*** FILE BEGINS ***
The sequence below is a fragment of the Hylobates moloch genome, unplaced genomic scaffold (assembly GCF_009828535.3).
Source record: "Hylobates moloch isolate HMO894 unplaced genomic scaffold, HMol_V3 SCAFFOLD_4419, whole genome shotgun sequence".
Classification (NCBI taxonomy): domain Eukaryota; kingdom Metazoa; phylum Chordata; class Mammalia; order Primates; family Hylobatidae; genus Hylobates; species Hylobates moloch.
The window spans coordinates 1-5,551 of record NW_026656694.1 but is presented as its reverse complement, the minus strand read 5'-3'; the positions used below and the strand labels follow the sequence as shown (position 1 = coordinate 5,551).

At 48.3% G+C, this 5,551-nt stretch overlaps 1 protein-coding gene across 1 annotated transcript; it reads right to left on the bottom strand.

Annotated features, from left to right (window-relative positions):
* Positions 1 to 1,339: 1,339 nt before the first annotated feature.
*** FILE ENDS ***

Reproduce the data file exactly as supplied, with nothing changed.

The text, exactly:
The sequence below is a fragment of the Hylobates moloch genome, unplaced genomic scaffold (assembly GCF_009828535.3).
Source record: "Hylobates moloch isolate HMO894 unplaced genomic scaffold, HMol_V3 SCAFFOLD_4419, whole genome shotgun sequence".
Classification (NCBI taxonomy): domain Eukaryota; kingdom Metazoa; phylum Chordata; class Mammalia; order Primates; family Hylobatidae; genus Hylobates; species Hylobates moloch.
The window spans coordinates 1-5,551 of record NW_026656694.1 but is presented as its reverse complement, the minus strand read 5'-3'; the positions used below and the strand labels follow the sequence as shown (position 1 = coordinate 5,551).

At 48.3% G+C, this 5,551-nt stretch overlaps 1 protein-coding gene across 1 annotated transcript; it reads right to left on the bottom strand.

Annotated features, from left to right (window-relative positions):
* Positions 1 to 1,339: 1,339 nt before the first annotated feature.